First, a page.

The southern African country needs to clear its arrears before it can raise more loans needed to rebuild an economy hobbled by the misrule of former President Robert Mugabe.
Its total debt is $16.9 billion, while external debt amounts to $7.4 billion, $5.6 billion of which is arrears, Treasury documents published earlier this month show.
“The AfDB and World Bank have preferred creditor status, which means they ought to be cleared first,” Ncube said in an interview Thursday in the capital, Harare.
The nation’s arrears total $680 million with the AfDB, $1.3 billion with the World Bank and $308 million with the European Investment Bank. Zimbabwe is paying 9 percent on its arrears with the World Bank, said Ncube, 55, the former vice president of the AfDB who was appointed as finance minister last month. He presented proposals for clearing the nation’s debt with the lenders at the IMF and World Bank Group annual meetings in Bali, Indonesia last week. Members of the Group of Seven nations “want to help us, they are very warm towards us,” he said.
After settling the World Bank and AfDB arrears, Ncube wants to engage with the Paris Club of creditor countries, to which Zimbabwe owes about $2.8 billion, and he will lobby for special assistance similar to that the World Bank and IMF give to heavily indebted poor countries or for complete debt forgiveness, he said.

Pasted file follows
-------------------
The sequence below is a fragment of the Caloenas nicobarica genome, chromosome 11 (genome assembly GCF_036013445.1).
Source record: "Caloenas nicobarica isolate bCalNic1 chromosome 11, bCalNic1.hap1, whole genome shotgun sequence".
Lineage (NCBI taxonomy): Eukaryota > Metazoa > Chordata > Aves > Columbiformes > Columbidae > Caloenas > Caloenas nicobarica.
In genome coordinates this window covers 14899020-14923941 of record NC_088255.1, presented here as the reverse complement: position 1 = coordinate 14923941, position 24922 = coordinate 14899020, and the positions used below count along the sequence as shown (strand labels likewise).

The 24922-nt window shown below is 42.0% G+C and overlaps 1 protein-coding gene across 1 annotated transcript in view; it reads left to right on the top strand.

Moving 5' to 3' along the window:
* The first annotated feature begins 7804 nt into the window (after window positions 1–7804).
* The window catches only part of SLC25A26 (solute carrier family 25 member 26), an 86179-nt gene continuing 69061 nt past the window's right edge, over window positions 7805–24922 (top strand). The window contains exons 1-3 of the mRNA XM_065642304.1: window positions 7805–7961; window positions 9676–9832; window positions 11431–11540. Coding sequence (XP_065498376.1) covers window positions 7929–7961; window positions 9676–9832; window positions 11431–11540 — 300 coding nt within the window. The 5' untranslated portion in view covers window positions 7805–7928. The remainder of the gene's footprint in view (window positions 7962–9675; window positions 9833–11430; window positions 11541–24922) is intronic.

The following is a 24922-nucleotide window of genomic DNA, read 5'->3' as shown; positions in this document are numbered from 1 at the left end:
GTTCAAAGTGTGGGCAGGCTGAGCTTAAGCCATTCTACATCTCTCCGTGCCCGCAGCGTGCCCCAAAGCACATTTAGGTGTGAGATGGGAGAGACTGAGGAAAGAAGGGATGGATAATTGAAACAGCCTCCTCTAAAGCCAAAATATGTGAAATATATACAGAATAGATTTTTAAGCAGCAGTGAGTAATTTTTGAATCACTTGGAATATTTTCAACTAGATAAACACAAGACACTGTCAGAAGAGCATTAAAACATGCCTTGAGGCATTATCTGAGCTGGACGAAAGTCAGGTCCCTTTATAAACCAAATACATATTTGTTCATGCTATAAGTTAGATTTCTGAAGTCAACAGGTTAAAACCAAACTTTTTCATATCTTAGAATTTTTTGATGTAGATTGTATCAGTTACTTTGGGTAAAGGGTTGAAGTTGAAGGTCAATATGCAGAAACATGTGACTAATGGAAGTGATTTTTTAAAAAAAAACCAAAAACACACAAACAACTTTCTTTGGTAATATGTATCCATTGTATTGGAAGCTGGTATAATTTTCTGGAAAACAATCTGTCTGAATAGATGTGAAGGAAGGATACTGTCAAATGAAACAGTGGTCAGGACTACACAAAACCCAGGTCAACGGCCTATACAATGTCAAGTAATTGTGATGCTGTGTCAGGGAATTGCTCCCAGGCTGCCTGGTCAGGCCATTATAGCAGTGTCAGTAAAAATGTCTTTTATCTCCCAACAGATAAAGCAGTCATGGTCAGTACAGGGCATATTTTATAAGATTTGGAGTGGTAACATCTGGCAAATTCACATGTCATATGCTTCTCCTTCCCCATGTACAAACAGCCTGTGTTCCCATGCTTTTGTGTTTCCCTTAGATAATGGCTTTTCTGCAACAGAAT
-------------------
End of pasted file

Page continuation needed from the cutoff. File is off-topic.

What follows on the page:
The Oxford-trained economist. who starts work at 7 a.m. and leaves the office at midnight, will lobby for debt clearance at the World Bank’s mid-term review in Livingstone, Zambia next month.
Ncube wants to reduce Zimbabwe’s budget deficit to a “single digit” over the next two years, saying the country is “living beyond our means.” About 21 percent of the population lives on less than $1.90 daily, World Bank data show.
$10 Billion Investment
In a bid to become a middle-income economy by 2030, Ncube said the country wants to attract $10 billion of investment in the next two to five years.
“That needs to come in order to create jobs,” he said. The country’s jobless rate is 90 percent.
Foreign-exchange shortages and austerity measures have left consumers facing long lines for everything from fuel to bread and sugar, and sent prices soaring. Zimbabwe accepts the dollar, euro and rand as legal tender and introduced its own bond notes amid a dearth of hard cash, but their value has plunged.
“Because of low confidence in the banking sector, foreign currency is by passing the banking system,” Ncube said. “That is why you can’t find dollars. So the idea is ‘how do we get dollars back in the system?’ We are going through this transitional phase.” DM